private:
                std::map <Textures::ID, std::unique_ptr<sf::Texture>> mTextureMap;
};

Main.cpp (where the namespace and enum are created):
#include <SFML/Graphics.hpp>
#include "Game.h"

namespace Textures
{
        enum ID
        {
                starfield,
                ship,
                laser
        };
}

int main()
{
        Game game;
        game.run();

        return 0;
}

Other than that there is the game class - header and cpp - but I don't believe they hold any relevance to this.

ramaskrik

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Re: SFML book, chapter 2 issue
« Reply #3 on: February 20, 2016, 09:24:10 am »
Textures::ID doesn't exist in the TextureHolder.h

Move your Textures::ID enum to the TextureHolder.h (or, even better, movie it to a new file and include the file where appropriate)

Nexus

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Re: SFML book, chapter 2 issue
« Reply #4 on: February 20, 2016, 11:53:55 am »
Do it as it is done in the later chapters: move the enum with its namespace to a separate file.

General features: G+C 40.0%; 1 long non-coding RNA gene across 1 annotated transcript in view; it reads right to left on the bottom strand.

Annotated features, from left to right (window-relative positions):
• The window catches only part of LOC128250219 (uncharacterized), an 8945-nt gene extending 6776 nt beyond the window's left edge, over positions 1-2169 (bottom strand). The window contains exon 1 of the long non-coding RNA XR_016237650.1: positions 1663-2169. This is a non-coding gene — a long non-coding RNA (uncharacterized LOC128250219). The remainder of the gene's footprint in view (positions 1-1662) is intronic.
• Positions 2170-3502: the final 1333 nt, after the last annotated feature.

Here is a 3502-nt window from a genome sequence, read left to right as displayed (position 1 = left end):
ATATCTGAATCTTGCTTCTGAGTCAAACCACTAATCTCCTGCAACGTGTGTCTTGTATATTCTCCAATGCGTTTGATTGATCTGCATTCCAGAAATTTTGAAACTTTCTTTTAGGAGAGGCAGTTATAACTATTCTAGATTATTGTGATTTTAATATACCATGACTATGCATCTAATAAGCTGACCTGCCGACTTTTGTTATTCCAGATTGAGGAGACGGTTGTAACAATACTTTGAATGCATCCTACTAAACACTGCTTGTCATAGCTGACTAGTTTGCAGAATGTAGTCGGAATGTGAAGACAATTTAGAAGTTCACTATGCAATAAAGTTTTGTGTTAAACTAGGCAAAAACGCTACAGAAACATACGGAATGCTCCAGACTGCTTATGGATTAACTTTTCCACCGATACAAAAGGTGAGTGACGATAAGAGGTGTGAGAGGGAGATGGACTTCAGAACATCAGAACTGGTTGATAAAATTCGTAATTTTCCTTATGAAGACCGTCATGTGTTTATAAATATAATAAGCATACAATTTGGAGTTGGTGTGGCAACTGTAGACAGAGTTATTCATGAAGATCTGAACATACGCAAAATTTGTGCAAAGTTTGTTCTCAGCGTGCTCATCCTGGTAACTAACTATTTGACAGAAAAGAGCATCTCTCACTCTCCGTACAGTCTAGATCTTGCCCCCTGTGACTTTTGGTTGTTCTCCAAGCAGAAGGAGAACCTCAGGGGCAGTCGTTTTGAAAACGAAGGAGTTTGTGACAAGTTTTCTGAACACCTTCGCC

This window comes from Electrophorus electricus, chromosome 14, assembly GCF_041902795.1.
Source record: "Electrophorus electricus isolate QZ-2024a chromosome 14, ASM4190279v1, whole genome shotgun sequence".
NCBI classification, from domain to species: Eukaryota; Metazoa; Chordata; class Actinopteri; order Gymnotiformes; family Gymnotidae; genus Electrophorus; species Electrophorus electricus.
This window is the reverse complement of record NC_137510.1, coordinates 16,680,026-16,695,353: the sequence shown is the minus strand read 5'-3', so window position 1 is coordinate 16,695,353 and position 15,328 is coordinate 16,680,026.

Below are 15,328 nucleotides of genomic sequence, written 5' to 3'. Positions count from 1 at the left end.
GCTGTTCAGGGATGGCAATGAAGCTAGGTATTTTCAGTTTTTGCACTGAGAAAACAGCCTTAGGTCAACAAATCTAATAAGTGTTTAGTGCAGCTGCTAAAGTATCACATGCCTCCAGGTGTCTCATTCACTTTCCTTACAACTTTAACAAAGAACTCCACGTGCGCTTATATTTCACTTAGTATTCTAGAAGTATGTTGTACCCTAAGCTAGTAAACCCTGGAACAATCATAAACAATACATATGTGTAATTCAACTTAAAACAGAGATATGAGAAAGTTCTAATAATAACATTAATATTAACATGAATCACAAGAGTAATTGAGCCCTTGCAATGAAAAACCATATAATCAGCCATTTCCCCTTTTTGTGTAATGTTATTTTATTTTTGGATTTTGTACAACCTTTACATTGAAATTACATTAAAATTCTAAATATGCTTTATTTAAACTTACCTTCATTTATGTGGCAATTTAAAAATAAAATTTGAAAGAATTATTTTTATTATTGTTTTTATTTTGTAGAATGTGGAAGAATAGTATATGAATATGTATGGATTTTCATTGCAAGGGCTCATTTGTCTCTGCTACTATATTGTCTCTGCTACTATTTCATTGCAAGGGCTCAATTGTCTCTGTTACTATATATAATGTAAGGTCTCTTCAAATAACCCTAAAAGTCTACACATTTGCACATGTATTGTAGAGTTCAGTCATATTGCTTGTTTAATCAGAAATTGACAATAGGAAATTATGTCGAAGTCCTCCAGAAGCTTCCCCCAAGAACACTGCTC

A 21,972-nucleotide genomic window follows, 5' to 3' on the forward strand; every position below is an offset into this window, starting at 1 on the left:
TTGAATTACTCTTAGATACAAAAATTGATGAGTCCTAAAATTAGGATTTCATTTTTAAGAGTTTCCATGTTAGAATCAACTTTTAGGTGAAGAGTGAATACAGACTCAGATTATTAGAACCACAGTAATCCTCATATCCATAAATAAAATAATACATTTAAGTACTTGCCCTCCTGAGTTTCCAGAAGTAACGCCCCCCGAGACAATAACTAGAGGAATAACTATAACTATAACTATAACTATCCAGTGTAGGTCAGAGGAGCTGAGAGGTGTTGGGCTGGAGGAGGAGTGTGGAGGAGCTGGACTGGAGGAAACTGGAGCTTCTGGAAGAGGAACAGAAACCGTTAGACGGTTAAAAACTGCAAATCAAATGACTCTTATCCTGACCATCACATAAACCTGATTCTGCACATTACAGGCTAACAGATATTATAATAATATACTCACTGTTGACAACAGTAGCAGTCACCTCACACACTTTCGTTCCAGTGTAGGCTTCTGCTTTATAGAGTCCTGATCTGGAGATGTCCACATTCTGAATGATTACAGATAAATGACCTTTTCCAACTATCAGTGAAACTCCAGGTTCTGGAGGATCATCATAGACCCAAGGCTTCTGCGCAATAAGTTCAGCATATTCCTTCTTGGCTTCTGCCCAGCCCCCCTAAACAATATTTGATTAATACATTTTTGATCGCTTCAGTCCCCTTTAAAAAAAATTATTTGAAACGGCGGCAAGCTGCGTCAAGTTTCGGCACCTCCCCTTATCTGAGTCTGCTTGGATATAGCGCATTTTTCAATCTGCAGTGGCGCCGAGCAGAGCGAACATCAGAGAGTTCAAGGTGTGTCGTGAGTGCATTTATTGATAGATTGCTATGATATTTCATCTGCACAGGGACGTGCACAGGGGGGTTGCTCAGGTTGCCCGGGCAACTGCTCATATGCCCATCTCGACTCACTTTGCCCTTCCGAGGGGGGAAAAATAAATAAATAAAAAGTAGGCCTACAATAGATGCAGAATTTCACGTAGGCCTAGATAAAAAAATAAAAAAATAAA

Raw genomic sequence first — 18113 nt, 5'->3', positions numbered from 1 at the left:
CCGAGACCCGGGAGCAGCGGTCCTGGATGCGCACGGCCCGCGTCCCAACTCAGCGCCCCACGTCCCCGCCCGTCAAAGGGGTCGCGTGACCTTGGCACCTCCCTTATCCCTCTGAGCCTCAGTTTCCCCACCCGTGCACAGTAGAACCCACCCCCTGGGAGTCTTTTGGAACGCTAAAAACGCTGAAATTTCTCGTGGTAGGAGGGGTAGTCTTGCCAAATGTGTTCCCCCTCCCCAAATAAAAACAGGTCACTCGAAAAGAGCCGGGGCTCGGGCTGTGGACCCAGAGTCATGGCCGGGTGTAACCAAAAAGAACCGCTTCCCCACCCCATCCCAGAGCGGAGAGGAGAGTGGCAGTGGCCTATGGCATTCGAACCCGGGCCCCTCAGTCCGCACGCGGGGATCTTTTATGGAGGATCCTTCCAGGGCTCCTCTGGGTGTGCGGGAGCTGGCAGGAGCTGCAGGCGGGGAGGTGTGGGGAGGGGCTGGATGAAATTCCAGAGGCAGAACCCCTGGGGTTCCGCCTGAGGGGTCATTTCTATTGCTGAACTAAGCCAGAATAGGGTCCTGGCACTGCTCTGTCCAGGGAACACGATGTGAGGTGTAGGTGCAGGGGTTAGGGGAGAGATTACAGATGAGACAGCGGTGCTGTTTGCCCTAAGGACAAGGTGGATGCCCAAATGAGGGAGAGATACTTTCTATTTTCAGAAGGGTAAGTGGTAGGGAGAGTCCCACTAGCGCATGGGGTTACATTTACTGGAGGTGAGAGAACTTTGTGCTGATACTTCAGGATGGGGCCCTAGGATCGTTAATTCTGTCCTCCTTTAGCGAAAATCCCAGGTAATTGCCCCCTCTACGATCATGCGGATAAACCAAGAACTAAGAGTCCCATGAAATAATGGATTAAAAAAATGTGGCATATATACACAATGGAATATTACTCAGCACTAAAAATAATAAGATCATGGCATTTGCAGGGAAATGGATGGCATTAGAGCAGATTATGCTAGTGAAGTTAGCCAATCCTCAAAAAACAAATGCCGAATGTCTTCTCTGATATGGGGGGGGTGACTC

By the way, wrapping enums in a namespace is a C++98 idiom that we used for compatibility with early C++11 compilers. If your compiler supports type-safe enums (enum class/enum struct), consider using it instead.
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ka0s420

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Re: SFML book, chapter 2 issue
« Reply #5 on: February 20, 2016, 09:35:55 pm »
okay so i got it to work last night, by declaring the namespace and the enum in the textureHolder class header and including that header in my game class and then storing the textureHolder as a member variable in the game class.

however this is a bit messy and not very modular so I will do as Nexus suggested and put it in it's own file. As for using the c++11 strongly typed enum, from what I can gather, I would literally just use, for example, enum class textureId, and not use the namespace, because the strongly typed nature of enum class means that the enums are safely locked behind texturedId::textureName, which was the whole point of using a namespace. Is this correct?

code for clarity:
use:
enum class textureId
{
    textureName1,
    textureName2,
    etc..
};
instead of:
namespace Textures
{
    enum ID
    {
        textureName1,